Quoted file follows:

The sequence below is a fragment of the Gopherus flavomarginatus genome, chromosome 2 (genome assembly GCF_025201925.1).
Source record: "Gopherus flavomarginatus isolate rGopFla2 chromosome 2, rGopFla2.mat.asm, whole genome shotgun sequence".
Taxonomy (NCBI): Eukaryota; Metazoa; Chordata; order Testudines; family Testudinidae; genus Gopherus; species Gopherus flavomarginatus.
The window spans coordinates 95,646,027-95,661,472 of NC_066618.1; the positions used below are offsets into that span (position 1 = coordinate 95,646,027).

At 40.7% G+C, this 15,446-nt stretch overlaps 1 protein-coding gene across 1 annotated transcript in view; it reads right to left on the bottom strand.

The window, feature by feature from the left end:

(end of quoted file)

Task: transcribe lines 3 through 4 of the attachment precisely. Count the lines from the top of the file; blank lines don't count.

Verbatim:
Taxonomy (NCBI): Eukaryota; Metazoa; Chordata; order Testudines; family Testudinidae; genus Gopherus; species Gopherus flavomarginatus.
The window spans coordinates 95,646,027-95,661,472 of NC_066618.1; the positions used below are offsets into that span (position 1 = coordinate 95,646,027).